Some say that Qur'an 3:43 gives instruction to bow down. But this is clearly just part of a sentence being addressed to Mary, "Mary, be obedient to your Lord; bow down and worship with the worshippers", or in most translations "with those who bow down". Although according to Qur'an 3:191 they could be standing, sitting or laying. If Mary represents women in general, Qur'an 3:43 at most instructs women to bow down with worshippers. Yet, against the Qur'an, many Islamic institutions separate women from men rather than have them pray with them.

Just to add to the confusion, don't forget that Qur'an 7:55 instructs believers to pray humbly and in secret/private. So perhaps women - and men - shouldn't bow down with anyone and Qur'an 3:43 does indeed apply only to Mary. What you do depends on which verses you choose to follow.

The Qur'an is a male-dominated book, delivered to men, and written only for men to read. Most the instructions are given to men alone. For example, Qur'an 5:6 explains how and when to wash before prayer. It says you have to wash if you've touched a women recently. This clearly makes no sense if ever read by a women. Such shortcomings result from the Qur'an being written in a male-dominated culture, clearly the male authors of the Qur'an simply encoded their local customs and misogyny into their (man-made) holy writings.

4. Qur'an 52:48-49, 73:1-7: Prayer Timings at Night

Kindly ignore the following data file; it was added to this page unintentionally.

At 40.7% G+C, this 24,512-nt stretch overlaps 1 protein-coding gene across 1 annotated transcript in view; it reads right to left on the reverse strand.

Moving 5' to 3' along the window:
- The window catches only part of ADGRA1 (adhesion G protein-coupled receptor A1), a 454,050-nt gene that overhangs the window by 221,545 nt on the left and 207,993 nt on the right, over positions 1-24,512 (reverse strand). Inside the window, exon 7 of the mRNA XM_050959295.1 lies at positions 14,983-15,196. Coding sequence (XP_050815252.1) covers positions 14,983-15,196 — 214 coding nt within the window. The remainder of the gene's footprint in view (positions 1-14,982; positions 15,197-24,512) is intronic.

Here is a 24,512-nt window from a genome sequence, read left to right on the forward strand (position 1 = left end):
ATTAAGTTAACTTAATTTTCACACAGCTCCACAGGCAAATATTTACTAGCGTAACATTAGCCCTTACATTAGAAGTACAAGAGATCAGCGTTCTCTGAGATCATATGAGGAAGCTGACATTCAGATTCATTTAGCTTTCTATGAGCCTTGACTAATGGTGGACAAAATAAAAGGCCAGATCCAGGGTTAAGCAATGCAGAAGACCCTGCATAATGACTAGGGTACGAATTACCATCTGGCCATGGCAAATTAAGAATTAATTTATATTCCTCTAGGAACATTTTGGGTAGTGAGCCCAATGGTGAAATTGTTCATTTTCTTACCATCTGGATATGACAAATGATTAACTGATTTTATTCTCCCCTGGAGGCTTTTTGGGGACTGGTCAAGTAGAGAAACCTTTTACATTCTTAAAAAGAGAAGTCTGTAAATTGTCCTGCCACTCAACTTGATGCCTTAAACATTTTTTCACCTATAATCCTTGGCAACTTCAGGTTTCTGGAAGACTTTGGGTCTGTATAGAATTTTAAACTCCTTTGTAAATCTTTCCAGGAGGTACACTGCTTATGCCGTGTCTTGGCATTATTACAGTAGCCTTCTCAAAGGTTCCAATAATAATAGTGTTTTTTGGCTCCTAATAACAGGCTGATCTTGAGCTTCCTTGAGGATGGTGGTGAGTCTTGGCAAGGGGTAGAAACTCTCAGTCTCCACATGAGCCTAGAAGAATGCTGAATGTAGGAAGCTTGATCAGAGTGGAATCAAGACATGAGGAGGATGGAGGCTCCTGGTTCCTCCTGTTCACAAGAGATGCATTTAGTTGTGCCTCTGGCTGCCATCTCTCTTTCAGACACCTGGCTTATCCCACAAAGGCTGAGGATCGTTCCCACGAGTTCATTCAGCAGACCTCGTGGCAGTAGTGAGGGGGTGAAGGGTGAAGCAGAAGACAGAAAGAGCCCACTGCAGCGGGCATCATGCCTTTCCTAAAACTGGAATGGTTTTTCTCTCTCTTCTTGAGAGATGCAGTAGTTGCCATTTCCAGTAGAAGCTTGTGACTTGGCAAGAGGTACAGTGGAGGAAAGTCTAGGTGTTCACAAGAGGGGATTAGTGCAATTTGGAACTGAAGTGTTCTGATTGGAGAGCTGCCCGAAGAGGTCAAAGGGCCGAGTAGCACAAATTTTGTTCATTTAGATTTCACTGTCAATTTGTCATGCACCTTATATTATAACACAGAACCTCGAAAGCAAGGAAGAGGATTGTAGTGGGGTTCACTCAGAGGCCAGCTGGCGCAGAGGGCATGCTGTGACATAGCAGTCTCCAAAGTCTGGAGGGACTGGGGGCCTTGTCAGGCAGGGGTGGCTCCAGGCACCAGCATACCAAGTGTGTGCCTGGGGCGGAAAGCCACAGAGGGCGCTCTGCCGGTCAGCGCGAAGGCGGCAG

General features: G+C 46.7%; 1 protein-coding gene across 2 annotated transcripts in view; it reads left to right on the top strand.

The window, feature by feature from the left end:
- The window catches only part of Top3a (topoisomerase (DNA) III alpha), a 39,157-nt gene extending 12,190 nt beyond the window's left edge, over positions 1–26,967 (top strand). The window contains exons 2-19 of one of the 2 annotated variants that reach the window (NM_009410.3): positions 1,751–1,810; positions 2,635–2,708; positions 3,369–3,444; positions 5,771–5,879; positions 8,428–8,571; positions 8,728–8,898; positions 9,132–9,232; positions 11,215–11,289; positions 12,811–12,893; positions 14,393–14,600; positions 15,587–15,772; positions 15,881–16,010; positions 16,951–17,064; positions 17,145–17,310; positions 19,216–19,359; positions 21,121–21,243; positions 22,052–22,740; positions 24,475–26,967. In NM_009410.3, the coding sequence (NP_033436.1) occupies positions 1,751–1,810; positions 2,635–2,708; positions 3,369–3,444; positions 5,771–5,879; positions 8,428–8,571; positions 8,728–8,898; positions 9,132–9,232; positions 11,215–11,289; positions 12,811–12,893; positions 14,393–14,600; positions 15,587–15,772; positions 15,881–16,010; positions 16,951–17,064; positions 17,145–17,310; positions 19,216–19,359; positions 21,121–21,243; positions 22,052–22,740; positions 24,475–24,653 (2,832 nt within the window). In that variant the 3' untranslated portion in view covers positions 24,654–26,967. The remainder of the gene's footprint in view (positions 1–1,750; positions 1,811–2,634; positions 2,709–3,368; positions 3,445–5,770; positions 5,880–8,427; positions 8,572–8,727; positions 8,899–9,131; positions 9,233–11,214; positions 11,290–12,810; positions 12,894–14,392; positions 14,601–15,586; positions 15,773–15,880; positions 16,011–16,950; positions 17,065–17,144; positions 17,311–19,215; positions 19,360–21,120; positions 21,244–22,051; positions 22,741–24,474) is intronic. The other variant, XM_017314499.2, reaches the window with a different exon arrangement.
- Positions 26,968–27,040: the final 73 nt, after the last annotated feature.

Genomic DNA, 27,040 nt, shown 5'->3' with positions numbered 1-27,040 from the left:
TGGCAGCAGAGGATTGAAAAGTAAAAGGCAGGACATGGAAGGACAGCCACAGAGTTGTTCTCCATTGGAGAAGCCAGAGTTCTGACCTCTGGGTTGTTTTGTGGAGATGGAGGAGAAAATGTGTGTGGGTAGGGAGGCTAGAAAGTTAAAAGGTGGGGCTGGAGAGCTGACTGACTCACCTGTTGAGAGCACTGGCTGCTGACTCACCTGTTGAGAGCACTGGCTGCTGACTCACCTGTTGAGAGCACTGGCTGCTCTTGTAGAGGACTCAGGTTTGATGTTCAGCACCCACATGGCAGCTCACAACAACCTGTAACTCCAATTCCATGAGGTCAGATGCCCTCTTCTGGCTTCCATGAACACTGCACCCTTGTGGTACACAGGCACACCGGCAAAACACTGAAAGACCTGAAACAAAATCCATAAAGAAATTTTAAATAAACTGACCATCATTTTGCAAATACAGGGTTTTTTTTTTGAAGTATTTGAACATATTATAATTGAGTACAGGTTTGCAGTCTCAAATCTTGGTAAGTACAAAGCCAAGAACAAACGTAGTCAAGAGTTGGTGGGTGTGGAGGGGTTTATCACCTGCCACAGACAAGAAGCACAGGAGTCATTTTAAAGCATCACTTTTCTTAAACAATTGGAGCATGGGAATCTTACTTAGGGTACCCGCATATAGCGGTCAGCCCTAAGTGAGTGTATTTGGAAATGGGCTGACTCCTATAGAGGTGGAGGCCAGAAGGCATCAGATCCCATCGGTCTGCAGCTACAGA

Qur'an 52:48-49 makes a few unclear comments, saying to "keep up prayer from the declining of the sun till the darkness of the night and the morning recitation; surely the morning recitation is witnessed. And during a part of the night, pray Tahajjud beyond what is incumbent on you; maybe your Lord will raise you to a position of great glory". Derived from these and other equally ambiguous verses there are various interpretations as to when you should pray:

Qur'an 73 opens with commentary that the recital of the Qur'an is to be a chant. And, at night-time voice impressions are strongest and more eloquent than during the day, when daytime business distracts people (Qur'an 73:1-7). Although, Qur'an 73 may well be addressed solely to Muhammad, as it warns "We are about to address to you words..." (73:5), so it may just be night-time was the best time for the angels to address Muhammad, the Qur'an is nonetheless asserting the general principal that, despite tiredness and the like, night-time is a clearer time to chant the Qur'an. Or perhaps, Muhammad was an epileptic (or he suffered from a form of sleep apnea), and had more frequent visions at night-time, hence, the belief and assertion that the night-time was the best time for receiving and reciting the Qur'an.

For comparison to Christianity and for notes on prayer across all religions, see:

"Prayer to God in Christianity and Islam: It is Useless and Satanic!" by Vexen Crabtree (2005)

Read / Write LJ Comments

By Vexen Crabtree 2011 Jun 19
(Last Modified: 2013 Oct 22)
Parent page: Islam: A Critical Look at Contemporary Issues

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References: (What's this?)

The Koran. Translation by N. J. Dawood. Penguin Classics edition published by Penguin Group Ltd, London, UK. First published 1956, quotes taken from 1999 edition.

Crabtree, Vexen
(2006) "Islam: A Critical Look at Contemporary Issues" (2006). Accessed 2015 Apr 08.

© 2015 Vexen Crabtree. All rights reserved.